Hopes the regime can be bribed to give up its nuclear weapons, as the world did elsewhere, are plain silly. Ukraine agreed to surrender its warheads in 1994, after receiving guarantees of territorial integrity from Russia, the United Kingdom and the United States—which have proved worthless. The lesson hasn’t been lost on others.
Nor are yet more sanctions likely to work. To use the words of the analyst Andrei Lankov, the élite might miss its Henessy cognac—but is willing to make that sacrifice to avoid an appointment with the lamp-post.
The United States’ military commanders are unanimous that, like before, there are no good military options. Sunday’s test showed that South Korea can prepare and launch a nuclear missile without detection. That means any attack will have to be carried out at risk of losing one or more cities—a cataclysmic risk. The destruction of Seoul, moreover, is certain.
Is there an alternative? The heretical possibility is simply to learn to live with a nuclear North Korea. The theorist Kenneth Waltz, writing in 1981, famously postulated that when it came to nuclear weapons, “more may be better”. This, he went on, was because in “a conventional world, deterrent threats are ineffective because the damage threatened is distant, limited, and problematic. Nuclear weapons make military miscalculations difficult and politically pertinent prediction easy”.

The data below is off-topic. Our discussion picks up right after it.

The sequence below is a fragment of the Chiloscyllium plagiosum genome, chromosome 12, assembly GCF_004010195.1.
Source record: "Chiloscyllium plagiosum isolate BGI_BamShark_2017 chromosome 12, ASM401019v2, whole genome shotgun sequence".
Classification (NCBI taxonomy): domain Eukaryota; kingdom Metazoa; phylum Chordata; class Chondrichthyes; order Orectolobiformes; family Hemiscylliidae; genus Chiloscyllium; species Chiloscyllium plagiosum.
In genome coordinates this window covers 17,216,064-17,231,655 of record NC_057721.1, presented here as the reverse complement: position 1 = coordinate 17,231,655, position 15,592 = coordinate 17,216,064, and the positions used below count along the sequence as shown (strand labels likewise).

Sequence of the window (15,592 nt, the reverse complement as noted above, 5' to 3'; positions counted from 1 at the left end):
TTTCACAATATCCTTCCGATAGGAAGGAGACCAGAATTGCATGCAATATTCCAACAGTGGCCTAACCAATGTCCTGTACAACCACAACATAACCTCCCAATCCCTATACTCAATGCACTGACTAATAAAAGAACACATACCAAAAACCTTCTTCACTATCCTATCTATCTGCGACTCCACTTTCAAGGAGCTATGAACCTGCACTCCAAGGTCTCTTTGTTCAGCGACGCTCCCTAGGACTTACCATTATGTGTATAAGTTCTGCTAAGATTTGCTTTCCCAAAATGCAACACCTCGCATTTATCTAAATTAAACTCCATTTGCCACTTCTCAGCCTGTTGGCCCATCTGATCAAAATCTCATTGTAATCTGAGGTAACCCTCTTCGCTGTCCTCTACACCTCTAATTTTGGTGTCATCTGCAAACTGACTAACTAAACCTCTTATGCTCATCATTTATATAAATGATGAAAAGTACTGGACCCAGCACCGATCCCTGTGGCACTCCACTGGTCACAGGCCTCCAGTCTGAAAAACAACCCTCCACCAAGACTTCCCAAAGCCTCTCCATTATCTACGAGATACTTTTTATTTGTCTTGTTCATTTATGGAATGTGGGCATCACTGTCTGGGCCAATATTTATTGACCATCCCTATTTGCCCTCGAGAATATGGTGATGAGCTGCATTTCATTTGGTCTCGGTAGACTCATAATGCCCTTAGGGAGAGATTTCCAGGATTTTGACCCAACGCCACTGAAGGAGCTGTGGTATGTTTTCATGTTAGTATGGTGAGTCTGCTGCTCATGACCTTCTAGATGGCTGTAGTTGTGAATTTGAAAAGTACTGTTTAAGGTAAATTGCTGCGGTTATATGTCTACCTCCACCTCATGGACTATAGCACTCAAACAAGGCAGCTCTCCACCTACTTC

Put simply: “In a conventional world, one is uncertain about winning or losing. In a nuclear world, one is uncertain [only] about surviving or being annihilated”.
North Korea, thus, can use its nuclear weapons only in the complete certainty that it will invite utter annihilation in return—something a regime, no matter how crazed, is likely to do, given that it created a regime for the express purpose of, so to speak, enjoying its Hennessy.
Accepting that North Korea won’t give up its weapons opens the door to pragmatic negotiations that acknowledge the realities. For example, the North Korean government could be offered some economic incentives and diplomatic recognition in return for capping its arsenal.
This is not a happy situation. Normalising North Korea might lead other states to seek nuclear weapons of their own—among them, Japan and South Korea, which have the technology and means to produce them at very short notice. It might also embolden less stable regimes to go down the North Korean road. Each new nuclear state also raises the odds of nuclear weapons use, either by accident or design.
But as nuclear weapons become easier to manufacture—an inexorable consequence of technological progress—these are outcomes the world will have to grapple with. Ever since the United States tested the first nuclear bomb in 1945, it was certain that its rivals, and its rivals’ rivals, would do so too. The bomb, the North Korean case has made clear, cannot be kept in the hands of a small club.
The option to engaging North Korea and seeking a pragmatic deal is freezing it out of the international system, and waiting for the regime to collapse, all the while hoping it does not use its weapons in an act of regime blackmail or suicide. That isn’t policy; it’s a prescription for an endless, terrifying nuclear nightmare.